NEW YORK – When Champ Pederson was born 25 years ago and found to have Down syndrome, his father, Stu, thought about that.
Stu was a ballplayer, a good one, who went to USC, was drafted by the Los Angeles Dodgers and got four glorious big league at-bats in 1985. He'd spent his life in and around the game. One day he would build a batting cage in his backyard up in Palo Alto, Calif., and coach the boys in the neighborhood, and then buy a pitching machine so they could swing until their arms gave out. His wife, Shelly, was an athletic trainer in college and knew plenty about the game herself.
Stu held his first child, a son he'd named Champ, and considered the life Champ would have ahead of him, and what his own place would be in it, and how this might have happened and then what he could do about it.
Finally, he said to Shelly, "That's all right. He'll just be a shortstop on his own team."
On Sunday afternoon, Champ sat in section 12, field level at Citi Field. Shelly sat behind him with a camera in her lap. Stu sat nearby catching up with John Franco, the retired closer.
They were in New York for the Futures Game, baseball's annual event for its premier prospects. Stu and Shelly had three children after Champ. Tyger was a Dodgers draft pick last month after playing at University of Pacific. Jacui, a sister, is an elite national soccer player. And Joc, he played left field and batted sixth for the U.S. team Sunday. He's a Double-A outfielder for the Dodgers and a good one.
Just in case, the Pedersons built a pretty good ballclub around Champ.
"You gotta have heart to play baseball," Champ was saying. "The passion they play with. Every day, playing baseball, do your best every day. You can never give up."
He was asked for a scouting report on Joc.
"What he does best, he's got a cannon," Champ said. "What he needs to work on, maybe he should wear sunglasses in the outfield."
He smiled. And Shelly smiled at him. With him. See, Champ has seen more baseball than most, and charmed more than most, and the two seem to go together for Champ. When Tyger's Pacific team was struggling midseason, Champ sent Tyger a text message. Play hard, it said. Play with energy. There were more like that. Tyger read it to the team on the bus, and the team loved it, and head coach Ed Sprague – the former big-leaguer – invited Champ to sit in the dugout and wear the uniform, and pretty soon Champ had a job.
"I was their motivational coach," Champ said. "I wrote speeches."
Before every home game, Champ read his homespun speeches to the players. Pretty soon, Champ was traveling too, rooming with his little brother, picking up bats and gear, and waking up every morning with a job to do.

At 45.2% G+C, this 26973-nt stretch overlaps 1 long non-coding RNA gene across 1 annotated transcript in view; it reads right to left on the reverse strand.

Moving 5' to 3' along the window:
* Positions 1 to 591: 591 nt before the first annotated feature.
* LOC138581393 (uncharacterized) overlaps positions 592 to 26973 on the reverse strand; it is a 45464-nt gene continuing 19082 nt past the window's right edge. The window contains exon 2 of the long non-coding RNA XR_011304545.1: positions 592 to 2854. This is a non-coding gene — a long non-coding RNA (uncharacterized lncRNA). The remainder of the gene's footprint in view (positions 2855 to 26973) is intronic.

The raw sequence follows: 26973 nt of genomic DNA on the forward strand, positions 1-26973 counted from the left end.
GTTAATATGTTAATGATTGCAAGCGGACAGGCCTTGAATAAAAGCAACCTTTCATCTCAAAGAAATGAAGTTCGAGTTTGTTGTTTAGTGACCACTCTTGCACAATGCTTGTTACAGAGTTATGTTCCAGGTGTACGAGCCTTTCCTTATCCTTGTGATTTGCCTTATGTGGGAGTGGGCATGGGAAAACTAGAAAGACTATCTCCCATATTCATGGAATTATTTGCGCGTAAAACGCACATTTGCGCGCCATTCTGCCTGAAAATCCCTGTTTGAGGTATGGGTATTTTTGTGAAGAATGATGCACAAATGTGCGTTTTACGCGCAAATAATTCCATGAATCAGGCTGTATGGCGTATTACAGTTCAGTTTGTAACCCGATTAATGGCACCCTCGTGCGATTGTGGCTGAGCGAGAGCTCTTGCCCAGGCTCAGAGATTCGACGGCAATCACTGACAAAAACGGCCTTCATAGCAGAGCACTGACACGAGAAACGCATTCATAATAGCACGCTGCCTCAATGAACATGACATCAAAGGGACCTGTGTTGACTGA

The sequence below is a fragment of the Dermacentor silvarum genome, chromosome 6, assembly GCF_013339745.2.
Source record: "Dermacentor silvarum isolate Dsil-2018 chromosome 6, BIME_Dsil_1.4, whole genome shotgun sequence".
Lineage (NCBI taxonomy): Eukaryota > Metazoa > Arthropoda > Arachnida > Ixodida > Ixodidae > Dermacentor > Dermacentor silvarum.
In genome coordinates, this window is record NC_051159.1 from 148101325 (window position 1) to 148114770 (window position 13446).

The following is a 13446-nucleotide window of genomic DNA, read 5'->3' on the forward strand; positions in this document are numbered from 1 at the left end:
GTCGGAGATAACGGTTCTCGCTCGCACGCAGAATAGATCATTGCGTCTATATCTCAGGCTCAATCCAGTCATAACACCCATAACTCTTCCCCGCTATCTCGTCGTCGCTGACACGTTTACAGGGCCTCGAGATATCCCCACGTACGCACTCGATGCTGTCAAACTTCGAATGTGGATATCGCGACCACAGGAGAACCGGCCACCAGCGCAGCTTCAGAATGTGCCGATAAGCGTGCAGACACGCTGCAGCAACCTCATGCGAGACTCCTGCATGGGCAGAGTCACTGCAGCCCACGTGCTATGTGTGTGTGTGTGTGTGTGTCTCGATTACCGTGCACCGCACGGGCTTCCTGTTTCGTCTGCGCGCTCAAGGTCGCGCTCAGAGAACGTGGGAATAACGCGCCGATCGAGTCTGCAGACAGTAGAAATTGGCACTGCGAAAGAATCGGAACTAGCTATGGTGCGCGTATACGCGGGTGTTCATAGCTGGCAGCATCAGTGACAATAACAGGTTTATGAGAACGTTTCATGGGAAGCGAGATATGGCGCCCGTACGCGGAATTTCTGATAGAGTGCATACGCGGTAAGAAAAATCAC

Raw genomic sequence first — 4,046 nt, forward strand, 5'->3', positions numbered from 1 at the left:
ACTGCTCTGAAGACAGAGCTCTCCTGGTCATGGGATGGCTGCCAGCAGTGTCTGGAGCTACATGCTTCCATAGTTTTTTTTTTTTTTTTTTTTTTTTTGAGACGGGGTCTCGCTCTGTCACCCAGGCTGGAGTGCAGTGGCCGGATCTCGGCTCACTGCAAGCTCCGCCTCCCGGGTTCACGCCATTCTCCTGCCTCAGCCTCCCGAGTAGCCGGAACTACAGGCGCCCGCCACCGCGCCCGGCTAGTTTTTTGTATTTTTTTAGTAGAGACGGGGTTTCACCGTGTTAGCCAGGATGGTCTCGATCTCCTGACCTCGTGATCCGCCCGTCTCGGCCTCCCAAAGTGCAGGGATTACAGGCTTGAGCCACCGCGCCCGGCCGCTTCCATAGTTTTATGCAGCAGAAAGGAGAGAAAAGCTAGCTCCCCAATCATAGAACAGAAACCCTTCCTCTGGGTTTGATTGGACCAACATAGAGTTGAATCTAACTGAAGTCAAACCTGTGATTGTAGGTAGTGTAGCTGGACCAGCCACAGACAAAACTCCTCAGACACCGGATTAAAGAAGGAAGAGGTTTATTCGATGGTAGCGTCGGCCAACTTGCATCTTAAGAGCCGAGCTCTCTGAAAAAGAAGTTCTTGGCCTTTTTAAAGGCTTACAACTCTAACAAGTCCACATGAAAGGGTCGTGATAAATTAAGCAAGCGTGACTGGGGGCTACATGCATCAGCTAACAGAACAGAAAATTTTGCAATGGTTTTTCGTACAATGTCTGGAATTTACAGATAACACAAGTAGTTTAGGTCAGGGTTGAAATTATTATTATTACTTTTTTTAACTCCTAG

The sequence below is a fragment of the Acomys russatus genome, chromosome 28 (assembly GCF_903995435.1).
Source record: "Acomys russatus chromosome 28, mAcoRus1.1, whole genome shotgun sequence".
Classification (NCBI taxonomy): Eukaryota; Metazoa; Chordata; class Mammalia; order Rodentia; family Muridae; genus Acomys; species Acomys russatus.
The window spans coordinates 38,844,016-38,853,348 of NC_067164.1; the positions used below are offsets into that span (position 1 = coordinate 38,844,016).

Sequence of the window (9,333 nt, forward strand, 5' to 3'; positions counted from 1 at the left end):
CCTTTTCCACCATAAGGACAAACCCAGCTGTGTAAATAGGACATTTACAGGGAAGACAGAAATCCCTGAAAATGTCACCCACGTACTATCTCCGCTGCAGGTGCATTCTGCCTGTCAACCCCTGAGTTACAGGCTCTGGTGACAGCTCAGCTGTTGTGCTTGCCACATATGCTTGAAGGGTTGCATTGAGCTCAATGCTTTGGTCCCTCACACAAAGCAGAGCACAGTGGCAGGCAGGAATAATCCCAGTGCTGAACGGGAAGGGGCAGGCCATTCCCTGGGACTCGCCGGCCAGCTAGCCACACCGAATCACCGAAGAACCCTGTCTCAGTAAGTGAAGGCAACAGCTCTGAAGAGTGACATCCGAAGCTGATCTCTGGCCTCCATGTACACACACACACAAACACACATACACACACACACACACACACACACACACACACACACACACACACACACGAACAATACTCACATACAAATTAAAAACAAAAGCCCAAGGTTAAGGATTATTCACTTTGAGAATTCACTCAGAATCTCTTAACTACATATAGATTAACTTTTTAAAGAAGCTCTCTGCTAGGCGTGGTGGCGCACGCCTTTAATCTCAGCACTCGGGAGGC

"I had ideas," Champ said. "They just came to me. It was on my mind. I wanted to put it on paper."
When the season was over, the Pedersons called Sprague to thank him for being so kind to their oldest boy.
"No," Sprague told them. "We want to thank you. Thank you for the opportunity he had to touch us."
Stu paused and adjusted his sunglasses.
"I get teary every time I tell that story," he said.
Tyger stood near the first-base dugout Sunday, watching batting practice. He flew into New York on Friday, just him and Champ, who hates the takeoffs and landings but is fine with the rest.
"He's definitely an inspiration to us all," Tyger said. "You can just see how he loves his life. He's so happy all the time. That vibe, it's hard to get anywhere else."
A video was made showing Champ reading one of his speeches to the team, and the video went to YouTube, and Joc tweeted it out with hashtags that included, "downsyndrome," "inspiration," "celeb," and "proudbro." Joc is batting .296 with 14 home runs at Chattanooga in the Southern League. When Matt Kemp injured his hamstring, the conversation in Los Angeles was about the two outfielders in Chattanooga, and whether Pederson or Yasiel Puig would replace Kemp. The Dodgers took Puig, and Pederson stayed with it in Double-A, and came to New York with the other elite prospects and then waved to his big brother in the stands.
"We're blessed," Joc said. "Obviously he doesn't do everything as well as others. There've been some struggles. We've learned patience. And he's the smartest, funniest person you'll meet. Sometimes it just takes him a little longer."
When Champ went to the Special Olympics, Joc helped coach his basketball team and Tyger coached him in bowling. When Champ went off to learn how to live on his own, Joc and Tyger were happy for him. Then he moved back, and they were happier.
"We missed him," Joc said.
Champ, just by being Champ, taught them compassion, taught them empathy, reminded them that there's a world out there that has its problems, and that could always use a good shortstop. They know Champ has his moments, when he wishes it were him in the outfield, out in front of all these people, that someone else was reading the speech to him.
"That's kind of the sad part," Joc said. "Who knows what he could do if he could just play a game?
"He wants to be like us. He can't. But we don't look at what he can't do. It's not an option. I know things are harder for him. So I try not to take things for granted. It's a good reminder. We're special. But, he's special, too. Everyone's special."
In section 12 behind home plate, Shelly Pederson brought the camera to her eye, adjusted the lens and snapped a few photos. Joc was in the batting cage. She lowered the camera and smiled. She could see Tyger down by the dugout. Champ was with him. They were watching Joc.
"I do know my kids wouldn't be who they are without Champ," she said. "They are just so darned proud of him, of Champ."
You know, every good team needs a shortstop.
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